Tuesday, February 25, 2014
That's a picture of me racing my mountain bike during the 1998 Nationals at Deer Valley. I was competing in a class that doesn't exist any longer, at least not by the same title. It was my first year racing "Jr. X," or junior expert, a class that was the top billing for riders under the age of 18. You weren't considered a pro as a Jr. X racer, both at the national and world level, a rule that famously prompted Anne-Caroline Chausson (the greatest female downhill racer ever) to refuse accepting her junior world champion jersey after her time easily bested the entire pro women's field by a considerable margin.
I had been racing cross-country mountain bikes since I was 13 or 14, and started racing downhill in 1997. I won two junior state championships (one in Utah and one in Nevada), but was never able to convert to a competitive pro as an adult. In fact, I never even made it out of the expert category once I hit 19. Between chafing at constantly losing races and developing a new love for off-road motorcycle riding, my downhill mountain bike career ended, appropriately enough, after a particularly vicious crash back at Deer Valley in 2005. I wrapped up the state series that summer and sold my downhill bike that October, and that was that.
Among other little league, high school and collegiate athletic pursuits (ranging from baseball to wrestling to cross-country running to swimming), I picked up a keen interest in two sports in which I have yet to compete: rallycross auto racing and the American motocross/supercross series. These events, much like my own beloved mountain bike racing, played out over the course of several months. They featured individual races over a season that made up the scoring elements of an overall championship.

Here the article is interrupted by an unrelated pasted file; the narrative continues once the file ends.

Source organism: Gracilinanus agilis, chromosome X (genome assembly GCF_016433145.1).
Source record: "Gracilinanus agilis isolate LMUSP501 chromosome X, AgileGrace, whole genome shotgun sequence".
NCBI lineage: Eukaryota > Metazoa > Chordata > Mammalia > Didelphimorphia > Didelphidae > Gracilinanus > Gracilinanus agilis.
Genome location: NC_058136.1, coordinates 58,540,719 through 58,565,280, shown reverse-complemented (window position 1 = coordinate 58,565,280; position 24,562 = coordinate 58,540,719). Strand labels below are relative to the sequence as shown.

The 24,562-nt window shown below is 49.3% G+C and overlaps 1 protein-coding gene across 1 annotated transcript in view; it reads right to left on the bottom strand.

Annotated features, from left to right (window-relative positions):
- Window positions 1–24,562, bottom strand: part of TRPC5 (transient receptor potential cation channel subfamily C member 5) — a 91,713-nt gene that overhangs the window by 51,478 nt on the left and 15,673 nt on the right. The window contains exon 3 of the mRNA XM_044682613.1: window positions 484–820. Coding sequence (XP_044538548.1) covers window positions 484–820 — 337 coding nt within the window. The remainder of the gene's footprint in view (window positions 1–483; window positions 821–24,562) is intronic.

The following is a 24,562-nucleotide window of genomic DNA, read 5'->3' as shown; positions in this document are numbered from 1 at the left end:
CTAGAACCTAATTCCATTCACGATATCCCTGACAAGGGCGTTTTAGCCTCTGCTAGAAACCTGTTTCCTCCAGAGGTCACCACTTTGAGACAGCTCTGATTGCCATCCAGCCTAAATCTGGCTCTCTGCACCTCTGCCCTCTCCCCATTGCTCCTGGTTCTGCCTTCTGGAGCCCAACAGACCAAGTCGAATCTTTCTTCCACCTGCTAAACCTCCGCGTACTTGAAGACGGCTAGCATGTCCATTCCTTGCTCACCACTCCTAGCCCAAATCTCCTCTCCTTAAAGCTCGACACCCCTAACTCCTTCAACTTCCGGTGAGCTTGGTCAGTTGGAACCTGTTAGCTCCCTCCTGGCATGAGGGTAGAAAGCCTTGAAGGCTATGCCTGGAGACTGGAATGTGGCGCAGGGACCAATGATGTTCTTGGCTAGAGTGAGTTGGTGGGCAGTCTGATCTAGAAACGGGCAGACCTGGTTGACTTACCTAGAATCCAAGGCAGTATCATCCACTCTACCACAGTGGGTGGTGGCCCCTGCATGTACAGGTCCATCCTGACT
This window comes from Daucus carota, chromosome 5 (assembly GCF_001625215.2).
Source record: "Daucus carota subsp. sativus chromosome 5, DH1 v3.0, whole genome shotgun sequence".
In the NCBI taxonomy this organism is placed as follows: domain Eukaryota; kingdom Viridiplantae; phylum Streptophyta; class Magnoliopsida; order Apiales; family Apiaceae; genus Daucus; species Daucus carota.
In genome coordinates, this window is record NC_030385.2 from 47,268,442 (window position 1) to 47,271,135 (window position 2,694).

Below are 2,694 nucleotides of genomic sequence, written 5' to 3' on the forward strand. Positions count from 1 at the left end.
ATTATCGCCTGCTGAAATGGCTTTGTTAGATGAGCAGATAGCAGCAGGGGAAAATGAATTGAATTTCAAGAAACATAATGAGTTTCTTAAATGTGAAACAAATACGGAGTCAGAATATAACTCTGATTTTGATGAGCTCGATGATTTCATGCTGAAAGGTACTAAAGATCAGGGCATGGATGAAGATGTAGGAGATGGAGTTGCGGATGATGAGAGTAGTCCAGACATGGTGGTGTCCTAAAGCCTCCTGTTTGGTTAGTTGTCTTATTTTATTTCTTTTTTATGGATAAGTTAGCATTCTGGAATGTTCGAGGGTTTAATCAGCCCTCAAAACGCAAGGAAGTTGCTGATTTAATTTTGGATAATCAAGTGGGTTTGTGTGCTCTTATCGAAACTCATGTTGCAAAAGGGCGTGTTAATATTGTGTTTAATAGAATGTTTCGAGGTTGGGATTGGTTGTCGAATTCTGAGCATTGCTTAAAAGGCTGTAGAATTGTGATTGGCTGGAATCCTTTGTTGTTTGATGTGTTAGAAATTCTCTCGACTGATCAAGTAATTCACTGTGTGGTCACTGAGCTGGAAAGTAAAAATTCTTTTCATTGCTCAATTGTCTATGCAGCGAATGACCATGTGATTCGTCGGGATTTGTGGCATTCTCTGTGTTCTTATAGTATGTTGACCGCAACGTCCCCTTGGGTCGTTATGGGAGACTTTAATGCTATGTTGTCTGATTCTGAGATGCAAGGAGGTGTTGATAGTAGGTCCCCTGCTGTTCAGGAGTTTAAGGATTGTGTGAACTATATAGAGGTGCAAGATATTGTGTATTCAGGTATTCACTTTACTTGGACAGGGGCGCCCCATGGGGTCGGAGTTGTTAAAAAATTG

Motocross also has an annual international one-race (two motos, but let's not get cloudy) world championship event, the Motocross des Nations, but America is so historically dominant at the event as to render it little more than a spectacle for drunken, Old Glory-hat wearing purists that it's hardly worth mentioning as being in the same league as prestige of an overall outdoor or Supercross championship. Competing in the MXdN is a feather in a rider's cap, for sure, but being named to the team is an accolade for already-champs.
There's not a lot of apples-to-apples comparisons between professional basketball and motocross racing, but there is one: the goal to win a championship. Much like in the NBA, motocross racers don't have to win every single moto in order to take home the number one plate at season's end. You do have to compete among the best racers all year, and winning individual races certainly helps with your point total. But it's not imperative to be the best all the time (Ricky Carmichael-era races being the exception to this rule).